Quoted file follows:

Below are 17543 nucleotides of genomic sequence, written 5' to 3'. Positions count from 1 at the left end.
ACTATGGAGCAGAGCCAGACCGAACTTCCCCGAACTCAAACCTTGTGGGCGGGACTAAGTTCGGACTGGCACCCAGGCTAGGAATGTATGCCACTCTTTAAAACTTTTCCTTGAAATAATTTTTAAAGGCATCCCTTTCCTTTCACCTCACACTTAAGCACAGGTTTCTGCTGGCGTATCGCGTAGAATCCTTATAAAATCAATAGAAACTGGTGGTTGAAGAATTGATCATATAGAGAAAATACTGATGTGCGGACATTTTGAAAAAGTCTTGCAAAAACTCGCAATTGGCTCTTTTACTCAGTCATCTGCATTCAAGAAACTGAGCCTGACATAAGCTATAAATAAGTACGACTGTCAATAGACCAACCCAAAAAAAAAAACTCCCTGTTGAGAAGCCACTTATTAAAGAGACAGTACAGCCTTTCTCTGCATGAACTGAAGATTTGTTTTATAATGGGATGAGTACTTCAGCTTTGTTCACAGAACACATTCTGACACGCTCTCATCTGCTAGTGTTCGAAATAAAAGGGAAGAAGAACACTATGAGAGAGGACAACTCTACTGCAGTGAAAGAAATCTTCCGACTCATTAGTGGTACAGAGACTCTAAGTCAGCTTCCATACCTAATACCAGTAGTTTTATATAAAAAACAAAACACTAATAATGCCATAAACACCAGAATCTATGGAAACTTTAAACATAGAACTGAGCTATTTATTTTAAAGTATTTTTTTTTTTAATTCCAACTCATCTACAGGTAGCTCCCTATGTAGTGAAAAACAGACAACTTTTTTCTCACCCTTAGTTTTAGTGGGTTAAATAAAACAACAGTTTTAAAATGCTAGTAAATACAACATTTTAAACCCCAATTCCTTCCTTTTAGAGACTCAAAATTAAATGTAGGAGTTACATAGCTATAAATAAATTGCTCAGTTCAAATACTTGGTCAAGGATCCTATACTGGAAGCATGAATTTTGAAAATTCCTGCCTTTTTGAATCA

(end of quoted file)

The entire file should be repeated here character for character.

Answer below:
Below are 17543 nucleotides of genomic sequence, written 5' to 3'. Positions count from 1 at the left end.
ACTATGGAGCAGAGCCAGACCGAACTTCCCCGAACTCAAACCTTGTGGGCGGGACTAAGTTCGGACTGGCACCCAGGCTAGGAATGTATGCCACTCTTTAAAACTTTTCCTTGAAATAATTTTTAAAGGCATCCCTTTCCTTTCACCTCACACTTAAGCACAGGTTTCTGCTGGCGTATCGCGTAGAATCCTTATAAAATCAATAGAAACTGGTGGTTGAAGAATTGATCATATAGAGAAAATACTGATGTGCGGACATTTTGAAAAAGTCTTGCAAAAACTCGCAATTGGCTCTTTTACTCAGTCATCTGCATTCAAGAAACTGAGCCTGACATAAGCTATAAATAAGTACGACTGTCAATAGACCAACCCAAAAAAAAAAACTCCCTGTTGAGAAGCCACTTATTAAAGAGACAGTACAGCCTTTCTCTGCATGAACTGAAGATTTGTTTTATAATGGGATGAGTACTTCAGCTTTGTTCACAGAACACATTCTGACACGCTCTCATCTGCTAGTGTTCGAAATAAAAGGGAAGAAGAACACTATGAGAGAGGACAACTCTACTGCAGTGAAAGAAATCTTCCGACTCATTAGTGGTACAGAGACTCTAAGTCAGCTTCCATACCTAATACCAGTAGTTTTATATAAAAAACAAAACACTAATAATGCCATAAACACCAGAATCTATGGAAACTTTAAACATAGAACTGAGCTATTTATTTTAAAGTATTTTTTTTTTTAATTCCAACTCATCTACAGGTAGCTCCCTATGTAGTGAAAAACAGACAACTTTTTTCTCACCCTTAGTTTTAGTGGGTTAAATAAAACAACAGTTTTAAAATGCTAGTAAATACAACATTTTAAACCCCAATTCCTTCCTTTTAGAGACTCAAAATTAAATGTAGGAGTTACATAGCTATAAATAAATTGCTCAGTTCAAATACTTGGTCAAGGATCCTATACTGGAAGCATGAATTTTGAAAATTCCTGCCTTTTTGAATCA